For a list of proven benefits of quercetin (by category), check out benefits of quercetin.

Nutrients are safer alternatives especially if your risk is low e.g. age below 50 and no other chronic illness. Discuss with your doctor on the benefit vs risk for each treatment. If you are on multiple medications, be aware of supplement-drug interactions that might enhance the possibilities of adverse effects.

The important key takeaway is 'early' treatment. That said you should never attempt to self medicate without the guidance of a licensed medical provider. If you are not a medical doctor, you are likely to find the above information overwhelming. The aim of this article is to empower you with a better understanding of the options available and to discuss the options with your medical doctor.

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Be aware that most supplements have two categories of doses: i.e. 
  1. treatment (therapeutic) doses are normally higher than the RDA doses and 
  2. 'maintenance' or 'preventive' doses that are normally based on the recommended daily value.
You should ideally supplement your micro-nutrients from healthy and wholesome foods, fruits and vegetables. Be aware that most of the 'treatment' or 'therapeutic' doses are above the recommended dietary allowance (RDA) and therefore such doses should not be maintained on a long term basis. You should keep the dose back to within the RDA range once the exposure risk is back to normal.

Disclaimer: Always see or talk to your doctor before taking these supplements. 

Supplements you can purchase from Amazon for COVID-19 prevention. Inspired by the FLCCC prevention protocol >

 

Comments

  1. Excellent article, jam-packed with useful information and sources. Thank you.

    ReplyDelete
  2. Thanks for putting this together.

    ReplyDelete
  3. This is one of the most informational and helpful articles I’ve read to date about how these drugs and vitamins work against Covid and how they protect out bodies. Thank you so much for putting this together. I’m going to share this with all of my groups! I am so curious as to why the anti-parasitic drugs all seem to be the most effective in early treatment of Covid??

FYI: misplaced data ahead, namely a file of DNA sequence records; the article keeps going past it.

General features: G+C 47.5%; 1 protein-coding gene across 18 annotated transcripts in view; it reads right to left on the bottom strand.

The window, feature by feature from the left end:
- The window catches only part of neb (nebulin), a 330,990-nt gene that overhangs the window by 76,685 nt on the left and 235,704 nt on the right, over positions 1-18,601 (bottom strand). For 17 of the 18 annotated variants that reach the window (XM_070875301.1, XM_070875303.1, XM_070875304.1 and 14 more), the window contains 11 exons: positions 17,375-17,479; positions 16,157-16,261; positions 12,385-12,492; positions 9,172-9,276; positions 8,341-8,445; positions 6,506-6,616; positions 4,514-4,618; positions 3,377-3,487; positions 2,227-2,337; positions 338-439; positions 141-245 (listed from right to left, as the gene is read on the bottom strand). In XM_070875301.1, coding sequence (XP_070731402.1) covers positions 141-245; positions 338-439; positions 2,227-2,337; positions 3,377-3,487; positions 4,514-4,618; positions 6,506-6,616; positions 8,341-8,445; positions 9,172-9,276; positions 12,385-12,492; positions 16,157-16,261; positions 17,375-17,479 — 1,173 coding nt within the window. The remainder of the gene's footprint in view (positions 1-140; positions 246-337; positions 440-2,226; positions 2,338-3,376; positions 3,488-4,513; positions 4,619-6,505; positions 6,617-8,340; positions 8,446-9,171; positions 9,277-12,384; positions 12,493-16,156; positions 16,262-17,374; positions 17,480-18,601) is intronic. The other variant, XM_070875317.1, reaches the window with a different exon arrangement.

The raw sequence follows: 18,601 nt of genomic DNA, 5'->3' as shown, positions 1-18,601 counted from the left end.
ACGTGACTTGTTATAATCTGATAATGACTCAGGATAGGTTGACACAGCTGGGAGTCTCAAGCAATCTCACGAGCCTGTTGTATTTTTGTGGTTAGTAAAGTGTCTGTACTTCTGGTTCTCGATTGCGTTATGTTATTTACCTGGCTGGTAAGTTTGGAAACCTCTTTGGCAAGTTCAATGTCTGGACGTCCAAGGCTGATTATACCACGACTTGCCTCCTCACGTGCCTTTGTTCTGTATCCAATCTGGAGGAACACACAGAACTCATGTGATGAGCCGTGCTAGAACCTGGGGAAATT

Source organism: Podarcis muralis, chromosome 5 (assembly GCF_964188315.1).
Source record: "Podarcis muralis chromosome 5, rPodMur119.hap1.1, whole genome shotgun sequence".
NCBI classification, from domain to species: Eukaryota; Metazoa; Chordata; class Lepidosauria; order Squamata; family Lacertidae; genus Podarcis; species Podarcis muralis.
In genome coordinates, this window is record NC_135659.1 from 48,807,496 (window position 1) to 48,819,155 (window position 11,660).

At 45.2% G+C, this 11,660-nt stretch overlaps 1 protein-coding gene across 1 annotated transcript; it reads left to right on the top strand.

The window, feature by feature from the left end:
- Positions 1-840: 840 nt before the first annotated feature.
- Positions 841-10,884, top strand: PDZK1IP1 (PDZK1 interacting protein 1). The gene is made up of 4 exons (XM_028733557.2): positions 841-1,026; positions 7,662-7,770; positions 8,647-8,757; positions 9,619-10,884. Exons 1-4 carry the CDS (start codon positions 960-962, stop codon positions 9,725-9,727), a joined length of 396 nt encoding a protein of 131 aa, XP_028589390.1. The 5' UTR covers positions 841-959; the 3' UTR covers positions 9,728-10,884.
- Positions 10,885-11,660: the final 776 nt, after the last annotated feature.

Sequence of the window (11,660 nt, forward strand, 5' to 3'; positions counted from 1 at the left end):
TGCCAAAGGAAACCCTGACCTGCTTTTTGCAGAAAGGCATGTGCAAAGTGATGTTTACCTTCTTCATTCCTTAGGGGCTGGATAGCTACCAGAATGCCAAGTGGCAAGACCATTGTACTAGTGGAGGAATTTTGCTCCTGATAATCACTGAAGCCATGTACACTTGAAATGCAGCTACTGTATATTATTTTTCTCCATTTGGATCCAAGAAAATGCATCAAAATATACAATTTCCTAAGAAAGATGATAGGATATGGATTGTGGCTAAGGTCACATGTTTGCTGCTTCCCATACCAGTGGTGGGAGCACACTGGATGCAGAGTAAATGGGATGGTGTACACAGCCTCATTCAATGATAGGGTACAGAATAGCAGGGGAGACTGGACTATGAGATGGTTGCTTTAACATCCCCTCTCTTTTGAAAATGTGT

ReplyDelete
  4. You've answered so many questions running through my mind. Thank you. Fantastic article

    ReplyDelete
  5. Gaz
    This is an excellent in-depth look into the efficacy of 3 therapeutics, one of which was very political and controversial.
    Why did the US and UK MSM report very strongly that HCQ was ineffective and indeed a dangerous drug that caused heart arrhythmia and even death. Some media outlets even stated that HCQ was banned.
    I know when the WHO and the Oxford Centre for disease did their study the used huge doses over 5 days resulting in administering close to 3 times the recommended dose. On the 1st day of treatment the gave over 3 times the recommended dose. Recommended dose of HCQ is 400mg morning, 200mg evening for 5 days.
    The WHO & Oxford trials gave 800mg morning, 800mg lunchtime and 400 mg evening. All 3 doses on that 1st day were given within 12hrs. They the continued for 5 days with 800mg morning 400mg evening.
    As you can see the dose over the 5 days was nearly 3 times the recommended dose. It’s no wonder any side effects, which if give the correct dose is minimal and the drug is ver safe, we’re greatly amplified and they were well aware they were not following the drug guidelines and correct dose so the trial was bogus.
    I think it’s a crime that the use of HCQ was vilified by the US democrat government and the UK conservative government. The amount of disinformation and outright lies denied access of HCQ to people that is a helpful and possibly life saving drug.
    If you as much as mentioned HCQ on any of the social media’s ie, Facebook, Twitter and YouTube your account was shut down sighting dangerous disinformation.
    The only reason I can come up with is that they new the big pharmaceutical companies were working on new drug that they could make huge profits on because the HCQ patent run out years ago so anyone can make it and as a result the cost per dose was way less than a dollar were some of the new drugs cost $20 and upwards.
    I think I should leave it there.
    The WHO & Oxford Centre for Disease trials are freely available on there websites and shows everything I’ve mentioned here.

    ReplyDelete
  6. Quercetin is more than Ionophore, actually in this paper Targeting SARS-CoV-2 spike protein of COVID-19 with naturally occurring phytochemicals: an in silico study for drug developmenthttps://www.ncbi.nlm.nih.gov/pmc/articles/PMC7441770/#!po=10.7143 they did in silico study (docking) where they simulated how some natural occurring chemicals bind to spike protein S2 docking site binding affinity can be checked in table2! Antibodies do the same thing! And Quercetin has best Binding Affinity (-8.5 kcal/mol) result! In study they also compare HCQ that is not as potent but exhibits some affinity (i think that is main mode of action)...

    ReplyDelete